Having read and loved The Still Point and Orkney, I already knew Sackville was a wonderful writer, but unlike these previous novels, Painter to the King feels somewhat like an extended writing exercise. The intense focus on the visual surfaces of things means that the reader never really ‘gets to know’ any of the central characters, and perhaps that’s the point; Sackville is exploring what we can know about these people who’ve been handed down to us in paint. However, for me, this stylistic choice left the novel virtually unreadable, whereas as a shorter piece it might have worked very well. I love that Sackville has taken such a bold step away from the frozen landscapes of her earlier work, but this novel ultimately left me cold.


I wrote up a proper review of Asymmetry, Lisa Halliday’s dazzling debut, about a week ago, but WordPress decided to eat it. Therefore, I’ll have to say briefly that it’s brilliant. The novel begins on familiar territory, when a young editor, Alice, starts an affair with a much older writer, Ezra. (As all the reviews have noted, this reflects Halliday’s own relationship with Philip Roth, but as I’ve never read anything by Roth and know very little about him, this simply shows that one can enjoy this novel while missing many of the in-jokes and references that are probably present). In its second half, it starts telling a different kind of story altogether, when Iraqi-American economist Amar Jaafari is detained by border officials at Heathrow. Spoilers ahead – although I guessed the twist in this novel pretty early and don’t think it matters if you know about it ahead of time or not.

When we realise that the Amar section of the novel is actually written by Alice, it becomes clear what a brave thing Halliday has done. By allowing us to see her workings, we can unpick all the usual questions readers like to ask about whether or not a story is ‘authentic’ and how closely it ‘relates to the writer’s own life.’ There are little intersections for us to catch at, like the moment when Alice is called up for jury duty, overhears a Muslim man talking about his family, and is told that ‘Amar Jaafari’ has failed to turn up for his own jury service. When the coda to the novel turns out to be a pitch-perfect, fictitious interview with Ezra on Desert Island Discs, it might be tempting to believe that Halliday is simply showing off her literary ventriloquism. As this wonderful Atlantic review puts it: Asymmetry is a “masterpiece” in the original sense of the word—a piece of work that an apprentice produces to show that she has mastered her trade.’ However, unlike Painter to the King, there’s too much heart in Asymmetry for it to be misread as a technical experiment. It’s one of the very few books that, when I’d finished it, I wanted to start from the beginning and read all over again.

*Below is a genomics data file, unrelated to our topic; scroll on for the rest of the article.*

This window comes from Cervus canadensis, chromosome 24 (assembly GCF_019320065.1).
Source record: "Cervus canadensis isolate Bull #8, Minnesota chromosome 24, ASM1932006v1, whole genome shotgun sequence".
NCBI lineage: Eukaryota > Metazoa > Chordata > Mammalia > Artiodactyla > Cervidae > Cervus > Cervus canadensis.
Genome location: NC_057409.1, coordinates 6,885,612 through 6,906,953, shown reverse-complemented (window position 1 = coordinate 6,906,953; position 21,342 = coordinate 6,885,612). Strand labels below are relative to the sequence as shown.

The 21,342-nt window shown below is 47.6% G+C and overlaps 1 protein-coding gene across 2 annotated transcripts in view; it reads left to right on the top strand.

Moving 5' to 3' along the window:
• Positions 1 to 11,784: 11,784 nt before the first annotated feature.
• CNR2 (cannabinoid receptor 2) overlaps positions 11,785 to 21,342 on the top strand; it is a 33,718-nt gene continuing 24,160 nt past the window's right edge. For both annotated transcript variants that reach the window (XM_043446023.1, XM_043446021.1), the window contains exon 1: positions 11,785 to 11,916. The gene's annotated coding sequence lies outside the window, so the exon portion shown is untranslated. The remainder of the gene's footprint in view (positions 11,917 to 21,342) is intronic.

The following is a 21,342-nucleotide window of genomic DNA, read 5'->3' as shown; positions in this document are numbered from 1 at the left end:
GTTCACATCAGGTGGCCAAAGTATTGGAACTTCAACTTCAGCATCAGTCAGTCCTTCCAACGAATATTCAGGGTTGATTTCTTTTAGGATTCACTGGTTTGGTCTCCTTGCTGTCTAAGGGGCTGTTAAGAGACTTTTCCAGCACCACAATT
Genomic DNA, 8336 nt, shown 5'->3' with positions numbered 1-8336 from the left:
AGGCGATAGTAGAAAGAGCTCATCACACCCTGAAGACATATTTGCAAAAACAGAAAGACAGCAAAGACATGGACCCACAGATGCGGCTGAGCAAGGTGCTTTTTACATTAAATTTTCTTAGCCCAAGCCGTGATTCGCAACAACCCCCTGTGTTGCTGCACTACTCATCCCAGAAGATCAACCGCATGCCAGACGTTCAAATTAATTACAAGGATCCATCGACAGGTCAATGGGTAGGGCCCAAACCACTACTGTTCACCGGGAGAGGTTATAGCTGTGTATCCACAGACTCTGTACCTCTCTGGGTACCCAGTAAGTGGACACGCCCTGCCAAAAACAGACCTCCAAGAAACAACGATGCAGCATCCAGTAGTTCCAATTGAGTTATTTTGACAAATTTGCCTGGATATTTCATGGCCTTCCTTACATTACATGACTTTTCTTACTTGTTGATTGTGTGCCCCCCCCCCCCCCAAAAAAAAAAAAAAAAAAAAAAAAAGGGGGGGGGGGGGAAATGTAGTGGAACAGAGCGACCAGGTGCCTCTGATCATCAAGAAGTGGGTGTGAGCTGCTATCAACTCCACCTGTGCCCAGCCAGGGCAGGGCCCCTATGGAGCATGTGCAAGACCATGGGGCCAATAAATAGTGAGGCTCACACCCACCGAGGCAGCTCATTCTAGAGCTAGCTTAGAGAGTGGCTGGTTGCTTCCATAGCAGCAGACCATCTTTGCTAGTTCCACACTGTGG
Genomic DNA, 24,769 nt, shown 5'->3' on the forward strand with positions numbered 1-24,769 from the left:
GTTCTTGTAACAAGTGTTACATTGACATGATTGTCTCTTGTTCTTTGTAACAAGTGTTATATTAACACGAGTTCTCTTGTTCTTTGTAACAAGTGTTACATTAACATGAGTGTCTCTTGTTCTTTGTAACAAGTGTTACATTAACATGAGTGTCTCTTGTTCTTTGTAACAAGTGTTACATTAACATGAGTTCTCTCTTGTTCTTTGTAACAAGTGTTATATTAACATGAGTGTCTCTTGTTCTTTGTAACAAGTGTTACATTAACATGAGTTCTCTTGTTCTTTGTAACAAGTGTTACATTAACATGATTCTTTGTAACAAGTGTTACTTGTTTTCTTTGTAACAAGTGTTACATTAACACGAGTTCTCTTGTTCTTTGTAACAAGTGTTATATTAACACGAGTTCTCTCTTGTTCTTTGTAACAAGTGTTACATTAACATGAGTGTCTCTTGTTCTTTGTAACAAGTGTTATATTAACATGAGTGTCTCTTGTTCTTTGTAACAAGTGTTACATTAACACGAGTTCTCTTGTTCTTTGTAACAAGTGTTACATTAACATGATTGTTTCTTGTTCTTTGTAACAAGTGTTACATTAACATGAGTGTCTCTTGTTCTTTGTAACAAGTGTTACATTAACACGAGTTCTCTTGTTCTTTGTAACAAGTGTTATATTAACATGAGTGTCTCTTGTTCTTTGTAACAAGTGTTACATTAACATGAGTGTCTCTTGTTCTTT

An American Marriage – one of Barack Obama’s summer reads – highlights a universal injustice with a closely personal focus. African-American couple Celestial and Roy have been married barely a year when Roy is falsely accused of raping a white woman and sent to jail for twelve years. Celestial promises to wait for her husband, but as Roy’s days in prison roll by, the previous cracks between them start to widen. Celestial ‘comes from money’, whereas Roy’s father worked his way up from nothing. Roy’s early brashness and ambition shows that he feels he has something to prove, whereas Celestial’s instilled middle-class confidence leads her to start her own business selling expensive, handmade baby dolls – although it’s Roy who hits on the right name for the business, Poupées. How can Roy rebuild his life again once he’s freed? What does Celestial owe to Roy, hailed as a martyr by the black community – and what should she be allowed to keep for herself?

This is Tayari Jones’s fourth novel, and experience shows – her writing is effortlessly readable. Jones doesn’t dwell on the details of Roy’s trial or the wider media and community response to the case, preferring to keep her lens tightly trained on Celestial, Roy, and the old friend who becomes mixed up in their personal tragedy, Andre. While the subject-matter is not especially groundbreaking, this stylistic choice means we can’t help but feel for all three of these characters. As Rebecca noted in her review, this would be a perfect reading group book, and I’ll be recommending it to my own book group (which only reads books by people of colour, so this is a good fit) when it comes out in paperback. Jones handles the intersections of class, race and gender so lightly that this book never feels didactic, and yet leaves the reader with plenty to think about.